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CDD Overview

Welcome to the University of Georgia (UGA) Center for Drug Discovery (CDD). Your interest in the CDD is appreciated.

The Center was established to fulfill a state, national and international need for the discovery and development of new chemical and biological entities for combating a variety of existing and emerging life-threatening diseases for which the etiological agents are infectious viruses and infectious microbial agents. Signal transduction/cell signaling and disease states, cancer, stroke, Alzheimer's disease and disease targets are additional research areas of interest to the Center. The CDD brings together, in a collaborative spirit, scientists from different disciplines who are actively involved in various aspects of research associated with the discovery of therapeutic agents for a variety of serious diseases. The research disciplines covered include medicinal chemistry, chemical biology, biopharmaceutics, biochemistry, bioinformatics, cellular biology, structural biology, microbiology, virology, genetics, pharmacology, toxicology, proteomics and genomics, nanotechnology, cell and gene therapeutics and translational research.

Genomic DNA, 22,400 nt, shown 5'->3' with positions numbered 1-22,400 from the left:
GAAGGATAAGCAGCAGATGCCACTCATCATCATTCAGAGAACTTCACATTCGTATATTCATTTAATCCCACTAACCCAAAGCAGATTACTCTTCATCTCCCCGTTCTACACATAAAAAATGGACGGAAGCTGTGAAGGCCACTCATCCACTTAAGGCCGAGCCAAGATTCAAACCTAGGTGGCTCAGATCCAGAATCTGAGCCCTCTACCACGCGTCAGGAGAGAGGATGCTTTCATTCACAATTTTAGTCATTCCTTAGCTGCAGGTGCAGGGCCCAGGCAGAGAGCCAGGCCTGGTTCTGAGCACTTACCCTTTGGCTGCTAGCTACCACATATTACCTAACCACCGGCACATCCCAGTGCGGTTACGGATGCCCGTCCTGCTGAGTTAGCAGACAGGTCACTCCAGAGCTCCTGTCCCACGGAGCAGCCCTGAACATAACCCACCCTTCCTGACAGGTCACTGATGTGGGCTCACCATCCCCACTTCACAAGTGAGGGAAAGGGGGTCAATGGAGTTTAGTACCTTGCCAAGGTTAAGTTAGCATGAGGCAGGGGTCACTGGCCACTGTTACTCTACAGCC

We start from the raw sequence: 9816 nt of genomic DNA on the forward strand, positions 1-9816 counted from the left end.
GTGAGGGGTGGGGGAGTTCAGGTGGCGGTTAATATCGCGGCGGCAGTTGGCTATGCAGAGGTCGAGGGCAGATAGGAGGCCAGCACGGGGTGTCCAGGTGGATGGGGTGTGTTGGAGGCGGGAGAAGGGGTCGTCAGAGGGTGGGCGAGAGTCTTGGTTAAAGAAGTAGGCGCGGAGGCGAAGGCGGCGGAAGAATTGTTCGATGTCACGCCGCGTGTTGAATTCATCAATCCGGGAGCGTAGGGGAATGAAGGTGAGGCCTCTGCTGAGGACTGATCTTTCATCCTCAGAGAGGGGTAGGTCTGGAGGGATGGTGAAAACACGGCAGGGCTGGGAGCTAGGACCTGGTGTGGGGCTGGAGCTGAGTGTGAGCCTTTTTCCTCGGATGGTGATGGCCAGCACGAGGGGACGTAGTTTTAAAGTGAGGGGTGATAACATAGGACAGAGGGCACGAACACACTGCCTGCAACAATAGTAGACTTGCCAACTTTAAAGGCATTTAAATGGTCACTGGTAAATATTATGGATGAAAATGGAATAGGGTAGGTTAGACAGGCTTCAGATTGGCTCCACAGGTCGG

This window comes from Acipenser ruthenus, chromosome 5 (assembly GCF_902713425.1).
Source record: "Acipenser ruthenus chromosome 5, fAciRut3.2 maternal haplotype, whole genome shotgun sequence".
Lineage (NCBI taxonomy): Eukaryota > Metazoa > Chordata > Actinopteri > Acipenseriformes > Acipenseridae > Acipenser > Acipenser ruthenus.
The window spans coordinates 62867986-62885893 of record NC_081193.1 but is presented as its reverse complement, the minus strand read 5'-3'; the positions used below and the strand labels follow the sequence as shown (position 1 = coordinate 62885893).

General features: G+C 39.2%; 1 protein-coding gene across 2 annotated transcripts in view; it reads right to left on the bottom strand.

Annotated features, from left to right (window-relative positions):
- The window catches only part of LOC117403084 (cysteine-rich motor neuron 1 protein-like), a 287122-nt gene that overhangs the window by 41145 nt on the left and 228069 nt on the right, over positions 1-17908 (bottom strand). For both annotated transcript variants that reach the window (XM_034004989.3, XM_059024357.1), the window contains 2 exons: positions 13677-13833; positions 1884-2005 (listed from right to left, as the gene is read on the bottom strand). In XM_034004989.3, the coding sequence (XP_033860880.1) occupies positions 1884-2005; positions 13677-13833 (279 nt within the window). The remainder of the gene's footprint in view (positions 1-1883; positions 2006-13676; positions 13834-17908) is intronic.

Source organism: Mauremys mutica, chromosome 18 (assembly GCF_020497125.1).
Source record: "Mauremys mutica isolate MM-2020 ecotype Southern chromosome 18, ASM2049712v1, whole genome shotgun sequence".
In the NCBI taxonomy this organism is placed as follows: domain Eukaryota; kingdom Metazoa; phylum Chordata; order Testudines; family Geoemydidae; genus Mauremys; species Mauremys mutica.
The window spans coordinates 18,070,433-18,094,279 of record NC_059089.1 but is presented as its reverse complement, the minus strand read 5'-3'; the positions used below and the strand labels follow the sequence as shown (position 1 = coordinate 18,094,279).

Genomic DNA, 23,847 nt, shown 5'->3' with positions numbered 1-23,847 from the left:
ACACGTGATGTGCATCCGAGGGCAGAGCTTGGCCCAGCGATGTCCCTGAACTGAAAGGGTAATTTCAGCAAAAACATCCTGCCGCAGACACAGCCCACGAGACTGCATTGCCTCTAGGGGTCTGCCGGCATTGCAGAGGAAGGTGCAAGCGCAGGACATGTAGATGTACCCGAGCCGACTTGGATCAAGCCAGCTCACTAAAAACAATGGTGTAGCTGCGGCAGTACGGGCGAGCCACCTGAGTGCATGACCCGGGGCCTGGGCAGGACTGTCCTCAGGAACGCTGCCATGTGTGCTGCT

The CDD contributes not only to the research and teaching mission and increased national stature of UGA, but also enhances research connections between UGA and other research institutions, government agencies and pharmaceutical companies at the regional, national and international levels.

In 2012, the CDD accepted the invitation of drug discovery scientists from Harvard, Johns Hopkins, UCSF, Vanderbilt and UNC to be part of the national Academic Drug Discovery Consortium (ADDC). The Director of the CDD also gave a presentation on the UGA CDD and its member research interests at the first national conference of the ADDC in 2013.

In 2015, Dr. Shelley Hooks was named Associate Director for the Center for Drug Discovery. Former Director of the Center, Dr. Vasu Nair, retired on July 31, 2015, and is now an Emeritus Associate Dean and Professor at UGA College of Pharmacy.